Side of Sunshine;
A Century of scandals:
OJ Simpson to Fatty Arbuckle,
Charlie Chaplin to Phil Spector
Black Dahlia to the Hillside Strangler,
the Night Stalker & Charles Manson.
in Coldwater Canyon.
Mickey Cohen's Haberdashery,
The Doors Live at the Whisky!
Take a left on Doheny,
like Who shot Biggie?
The roots of noir in Los Angeles go back to the city's birth. The lawlessness of the wild, wild west defined early Los Angeles -- and still does. Events like the Chinese Massacre of 1871 and 1910 bombing of the L.A. Times Building foreshadowed the tension and scandal to come. My first exposure to L.A. noir was my grandfather's tales about the disgraced actor Fatty Arbuckle. There were other similar tales told. My grandfather came of age in Los Angeles during the Great Depression, the anxiety and hard scrabble existence of that time defined his world view. He told me countless stories of people he knew and their struggles. He worked for the Southern Pacific Railroad for years until the '50s. In the 1980s he schooled me on World War II, Ida Lupino, Humphrey Bogart and Rita Hayworth.
The fearful spirit of the Cold War contrasted with the optimism of the city of dreams -- this paradox is one of noir's central themes.
McCarthy frightened the country.
Fear ruled the Cold War,
Radicals became scapegoats.
Who Framed Roger Rabbit?
The City of Industry & Chinatown,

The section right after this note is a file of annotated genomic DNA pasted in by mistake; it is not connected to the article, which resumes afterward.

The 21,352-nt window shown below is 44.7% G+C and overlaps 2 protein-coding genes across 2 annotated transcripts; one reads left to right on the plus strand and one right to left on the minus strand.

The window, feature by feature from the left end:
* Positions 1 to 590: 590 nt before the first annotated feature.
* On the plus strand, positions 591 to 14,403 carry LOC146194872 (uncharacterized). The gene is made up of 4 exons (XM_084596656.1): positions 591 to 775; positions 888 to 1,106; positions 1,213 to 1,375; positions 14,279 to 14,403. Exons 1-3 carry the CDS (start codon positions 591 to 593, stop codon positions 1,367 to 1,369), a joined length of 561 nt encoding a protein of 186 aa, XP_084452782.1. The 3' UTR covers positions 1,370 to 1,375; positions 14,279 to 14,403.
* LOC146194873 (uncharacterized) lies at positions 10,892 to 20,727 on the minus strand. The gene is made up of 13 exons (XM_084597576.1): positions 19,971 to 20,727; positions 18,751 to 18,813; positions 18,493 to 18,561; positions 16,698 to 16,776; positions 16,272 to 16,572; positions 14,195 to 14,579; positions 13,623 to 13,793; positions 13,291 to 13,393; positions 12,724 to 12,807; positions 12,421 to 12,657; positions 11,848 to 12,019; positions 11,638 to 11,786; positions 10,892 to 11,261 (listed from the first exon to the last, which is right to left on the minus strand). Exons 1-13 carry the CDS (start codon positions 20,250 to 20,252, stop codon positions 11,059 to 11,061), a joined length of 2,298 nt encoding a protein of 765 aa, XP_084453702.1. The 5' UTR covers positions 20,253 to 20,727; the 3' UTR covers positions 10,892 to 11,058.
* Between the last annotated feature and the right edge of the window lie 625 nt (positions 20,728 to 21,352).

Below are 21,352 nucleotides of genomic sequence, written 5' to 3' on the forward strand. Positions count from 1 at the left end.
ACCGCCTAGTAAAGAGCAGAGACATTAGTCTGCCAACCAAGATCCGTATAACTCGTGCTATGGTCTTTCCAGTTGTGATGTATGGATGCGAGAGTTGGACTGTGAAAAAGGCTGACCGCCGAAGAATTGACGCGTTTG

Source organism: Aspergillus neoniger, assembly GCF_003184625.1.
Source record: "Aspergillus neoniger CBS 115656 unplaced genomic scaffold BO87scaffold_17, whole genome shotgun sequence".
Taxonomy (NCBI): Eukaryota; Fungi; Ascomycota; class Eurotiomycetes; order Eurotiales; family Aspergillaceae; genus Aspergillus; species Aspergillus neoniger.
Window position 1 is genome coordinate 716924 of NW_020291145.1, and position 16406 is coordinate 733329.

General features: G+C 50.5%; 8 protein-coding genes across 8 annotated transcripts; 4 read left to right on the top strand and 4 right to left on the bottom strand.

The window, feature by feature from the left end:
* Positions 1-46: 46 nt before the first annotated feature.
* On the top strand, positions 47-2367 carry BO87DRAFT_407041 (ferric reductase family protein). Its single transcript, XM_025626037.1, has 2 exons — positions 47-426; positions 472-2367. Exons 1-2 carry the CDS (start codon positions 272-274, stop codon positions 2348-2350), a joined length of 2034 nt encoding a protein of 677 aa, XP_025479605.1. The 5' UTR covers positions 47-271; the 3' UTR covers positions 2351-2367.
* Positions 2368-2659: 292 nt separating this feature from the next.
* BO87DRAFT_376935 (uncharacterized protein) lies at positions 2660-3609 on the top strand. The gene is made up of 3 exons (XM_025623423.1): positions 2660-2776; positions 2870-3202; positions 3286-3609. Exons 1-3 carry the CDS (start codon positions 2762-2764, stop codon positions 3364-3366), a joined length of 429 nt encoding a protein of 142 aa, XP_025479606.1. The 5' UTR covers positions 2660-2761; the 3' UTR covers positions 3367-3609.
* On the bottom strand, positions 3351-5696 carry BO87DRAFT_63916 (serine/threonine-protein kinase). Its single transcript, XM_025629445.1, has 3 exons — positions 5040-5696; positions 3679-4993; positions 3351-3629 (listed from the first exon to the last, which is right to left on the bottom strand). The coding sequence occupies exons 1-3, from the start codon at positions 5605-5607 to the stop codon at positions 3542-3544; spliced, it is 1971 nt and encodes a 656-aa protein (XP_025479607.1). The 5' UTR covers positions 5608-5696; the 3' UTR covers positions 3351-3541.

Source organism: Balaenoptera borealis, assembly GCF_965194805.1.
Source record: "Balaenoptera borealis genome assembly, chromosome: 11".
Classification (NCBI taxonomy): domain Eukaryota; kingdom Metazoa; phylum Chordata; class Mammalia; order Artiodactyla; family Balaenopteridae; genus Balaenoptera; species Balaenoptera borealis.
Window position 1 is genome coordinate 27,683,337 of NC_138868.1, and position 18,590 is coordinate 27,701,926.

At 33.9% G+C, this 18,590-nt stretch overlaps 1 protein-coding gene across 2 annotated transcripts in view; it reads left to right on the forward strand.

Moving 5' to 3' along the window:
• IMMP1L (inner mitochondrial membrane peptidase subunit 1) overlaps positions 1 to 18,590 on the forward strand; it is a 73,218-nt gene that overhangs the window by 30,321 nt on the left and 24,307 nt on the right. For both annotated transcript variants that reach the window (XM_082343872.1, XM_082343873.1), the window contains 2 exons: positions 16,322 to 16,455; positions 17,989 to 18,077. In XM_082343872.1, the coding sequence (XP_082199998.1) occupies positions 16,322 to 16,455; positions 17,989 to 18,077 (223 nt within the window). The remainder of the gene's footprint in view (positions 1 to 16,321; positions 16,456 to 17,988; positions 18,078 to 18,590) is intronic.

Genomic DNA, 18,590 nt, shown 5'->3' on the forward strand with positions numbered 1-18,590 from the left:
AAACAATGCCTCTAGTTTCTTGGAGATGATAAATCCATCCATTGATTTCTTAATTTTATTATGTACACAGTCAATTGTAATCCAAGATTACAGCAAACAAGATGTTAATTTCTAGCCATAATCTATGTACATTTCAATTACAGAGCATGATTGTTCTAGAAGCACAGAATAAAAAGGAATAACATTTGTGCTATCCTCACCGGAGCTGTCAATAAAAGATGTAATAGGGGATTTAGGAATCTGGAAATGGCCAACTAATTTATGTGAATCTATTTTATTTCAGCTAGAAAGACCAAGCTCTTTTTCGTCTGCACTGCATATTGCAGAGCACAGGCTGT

Conspiracy Theories abound,
And Most of them are true.
Noir taps into the evolving spectacle of the times and escalating crimes of an era with figures like Charles Manson and Richard Ramirez. L.A.'s corrupt political history, like the water politics of "Chinatown," has always made for phenomenal film. Raymond Chandler, James M. Cain and Dashiell Hammett were early noir progenitors with their novels turned into films. Noir's gritty spirit showcased characters going against the grain. The alienation of the Cold War reinforced the chaotic climate. Noir disrupted the status quo, offering an aesthetic of interruption interested in subverting the dominant paradigm.
In 2005 I worked with Mark Simon, a docent at the Egyptian Theater. Simon's encyclopedic knowledge of old film, 1920s movie palaces and Sid Grauman is staggering. His presentations on old Hollywood history explain the Boulevard of Broken Dreams. Around the same time I met Los Angeles poet Michael C. Ford. Ford is a bastion of noir knowledge, from Ingrid Bergman and blonde B-movie ladies to David Lynch's latest. Salute as well to Suzanne Lummis, founder of Night & the City and the Los Angeles Poetry Festival. Contemporary L.A. noir writers Gary Phillips and Denise Hamilton carry on the tradition well. There are also noir themed tours led by Esotouric Tours. And the Black Dahlia murder has never been solved.
Noir lives on...
Dates back to the legend of Zorro.
Offshore Gambling ships
Owned by Bugsy Siegel.
A blanket of lights,
The hills are on fire,
The city of night,
Seduced by desire.
Screams heard from afar,
An empty drink in a quiet bar,
A lonely ride in a busted car
Night in the city is L.A. Noir.
- More on L.A. Letters:
- Celebrating Songs of the City (Plus Four DVDs)
- Beats and Rhymes: Besskepp's 'Ode to Stockton'
- Songs of Innocence and Experience: The Tone Poems of David Axelrod and William Blake
- Beats and Rhymes: Ode to the L.A. River
- Underground Heroes, Dispatch #1
- See the L.A. Letters archives